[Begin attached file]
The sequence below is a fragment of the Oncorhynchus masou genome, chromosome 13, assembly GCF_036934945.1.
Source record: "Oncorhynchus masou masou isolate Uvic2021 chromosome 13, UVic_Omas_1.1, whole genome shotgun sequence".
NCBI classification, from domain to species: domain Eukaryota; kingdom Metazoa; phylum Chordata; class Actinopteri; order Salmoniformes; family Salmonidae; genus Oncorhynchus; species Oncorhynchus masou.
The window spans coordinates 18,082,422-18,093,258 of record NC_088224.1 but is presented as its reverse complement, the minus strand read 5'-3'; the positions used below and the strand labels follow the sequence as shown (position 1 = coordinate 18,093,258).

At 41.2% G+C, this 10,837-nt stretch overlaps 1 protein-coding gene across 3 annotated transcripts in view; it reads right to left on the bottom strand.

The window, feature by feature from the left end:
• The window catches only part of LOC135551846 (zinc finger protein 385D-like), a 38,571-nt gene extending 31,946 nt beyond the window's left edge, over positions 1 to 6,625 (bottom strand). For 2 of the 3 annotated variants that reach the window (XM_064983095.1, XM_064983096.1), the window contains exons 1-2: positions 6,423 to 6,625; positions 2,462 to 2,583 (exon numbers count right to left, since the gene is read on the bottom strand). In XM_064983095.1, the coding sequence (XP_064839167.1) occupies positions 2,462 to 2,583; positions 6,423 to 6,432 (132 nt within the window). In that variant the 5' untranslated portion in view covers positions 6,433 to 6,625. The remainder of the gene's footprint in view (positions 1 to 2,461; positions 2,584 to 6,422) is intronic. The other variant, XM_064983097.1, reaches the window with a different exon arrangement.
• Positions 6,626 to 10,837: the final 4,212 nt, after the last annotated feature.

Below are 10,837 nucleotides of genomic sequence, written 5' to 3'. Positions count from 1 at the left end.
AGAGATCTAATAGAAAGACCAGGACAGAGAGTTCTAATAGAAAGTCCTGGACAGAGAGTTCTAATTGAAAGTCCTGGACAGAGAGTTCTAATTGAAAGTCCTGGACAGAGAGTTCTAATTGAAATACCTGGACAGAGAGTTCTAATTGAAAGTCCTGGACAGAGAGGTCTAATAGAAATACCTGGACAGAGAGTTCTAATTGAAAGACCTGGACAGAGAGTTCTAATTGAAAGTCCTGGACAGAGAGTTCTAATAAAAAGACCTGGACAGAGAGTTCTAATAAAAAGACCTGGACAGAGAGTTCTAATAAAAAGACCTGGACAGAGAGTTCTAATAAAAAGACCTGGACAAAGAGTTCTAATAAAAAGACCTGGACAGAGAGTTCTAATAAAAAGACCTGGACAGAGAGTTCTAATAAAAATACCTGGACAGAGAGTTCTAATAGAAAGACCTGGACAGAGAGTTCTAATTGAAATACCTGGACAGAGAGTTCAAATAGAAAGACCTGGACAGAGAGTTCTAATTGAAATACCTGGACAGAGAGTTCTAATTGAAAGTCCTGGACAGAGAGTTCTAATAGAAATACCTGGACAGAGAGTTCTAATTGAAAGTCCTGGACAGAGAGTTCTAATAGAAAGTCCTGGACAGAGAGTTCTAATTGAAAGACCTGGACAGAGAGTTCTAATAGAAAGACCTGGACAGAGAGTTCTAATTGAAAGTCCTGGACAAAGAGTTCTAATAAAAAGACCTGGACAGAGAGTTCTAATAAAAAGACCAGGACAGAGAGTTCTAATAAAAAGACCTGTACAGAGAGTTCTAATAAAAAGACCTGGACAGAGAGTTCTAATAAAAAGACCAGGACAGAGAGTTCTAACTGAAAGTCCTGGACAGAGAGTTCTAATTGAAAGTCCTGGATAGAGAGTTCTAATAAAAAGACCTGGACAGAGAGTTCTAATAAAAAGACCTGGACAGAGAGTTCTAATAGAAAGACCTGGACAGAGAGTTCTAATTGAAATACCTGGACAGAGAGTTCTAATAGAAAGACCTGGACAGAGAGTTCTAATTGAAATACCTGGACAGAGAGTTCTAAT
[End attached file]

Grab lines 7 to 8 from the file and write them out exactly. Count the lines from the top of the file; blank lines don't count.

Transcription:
• The window catches only part of LOC135551846 (zinc finger protein 385D-like), a 38,571-nt gene extending 31,946 nt beyond the window's left edge, over positions 1 to 6,625 (bottom strand). For 2 of the 3 annotated variants that reach the window (XM_064983095.1, XM_064983096.1), the window contains exons 1-2: positions 6,423 to 6,625; positions 2,462 to 2,583 (exon numbers count right to left, since the gene is read on the bottom strand). In XM_064983095.1, the coding sequence (XP_064839167.1) occupies positions 2,462 to 2,583; positions 6,423 to 6,432 (132 nt within the window). In that variant the 5' untranslated portion in view covers positions 6,433 to 6,625. The remainder of the gene's footprint in view (positions 1 to 2,461; positions 2,584 to 6,422) is intronic. The other variant, XM_064983097.1, reaches the window with a different exon arrangement.
• Positions 6,626 to 10,837: the final 4,212 nt, after the last annotated feature.